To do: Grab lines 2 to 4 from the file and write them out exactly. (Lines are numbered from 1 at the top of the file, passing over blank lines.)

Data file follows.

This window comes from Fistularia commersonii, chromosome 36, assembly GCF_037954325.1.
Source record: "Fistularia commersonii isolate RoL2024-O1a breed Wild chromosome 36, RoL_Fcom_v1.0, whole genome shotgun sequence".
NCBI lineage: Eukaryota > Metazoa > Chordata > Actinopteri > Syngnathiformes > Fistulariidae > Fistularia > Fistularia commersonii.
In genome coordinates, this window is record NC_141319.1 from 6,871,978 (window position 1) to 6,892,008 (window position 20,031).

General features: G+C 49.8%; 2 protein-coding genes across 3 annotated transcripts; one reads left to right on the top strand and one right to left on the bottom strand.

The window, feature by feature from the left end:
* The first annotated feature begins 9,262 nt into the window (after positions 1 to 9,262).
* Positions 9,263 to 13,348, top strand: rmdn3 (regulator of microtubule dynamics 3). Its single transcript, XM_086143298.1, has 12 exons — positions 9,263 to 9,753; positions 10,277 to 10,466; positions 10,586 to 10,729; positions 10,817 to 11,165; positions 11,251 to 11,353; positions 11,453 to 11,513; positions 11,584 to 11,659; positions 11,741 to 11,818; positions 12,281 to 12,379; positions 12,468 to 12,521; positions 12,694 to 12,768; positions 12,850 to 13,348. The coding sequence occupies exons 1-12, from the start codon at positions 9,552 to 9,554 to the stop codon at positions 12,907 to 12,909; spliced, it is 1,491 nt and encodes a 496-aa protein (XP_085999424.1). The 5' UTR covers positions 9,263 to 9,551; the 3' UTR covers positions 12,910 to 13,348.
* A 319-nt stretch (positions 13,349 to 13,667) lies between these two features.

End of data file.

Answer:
Source record: "Fistularia commersonii isolate RoL2024-O1a breed Wild chromosome 36, RoL_Fcom_v1.0, whole genome shotgun sequence".
NCBI lineage: Eukaryota > Metazoa > Chordata > Actinopteri > Syngnathiformes > Fistulariidae > Fistularia > Fistularia commersonii.
In genome coordinates, this window is record NC_141319.1 from 6,871,978 (window position 1) to 6,892,008 (window position 20,031).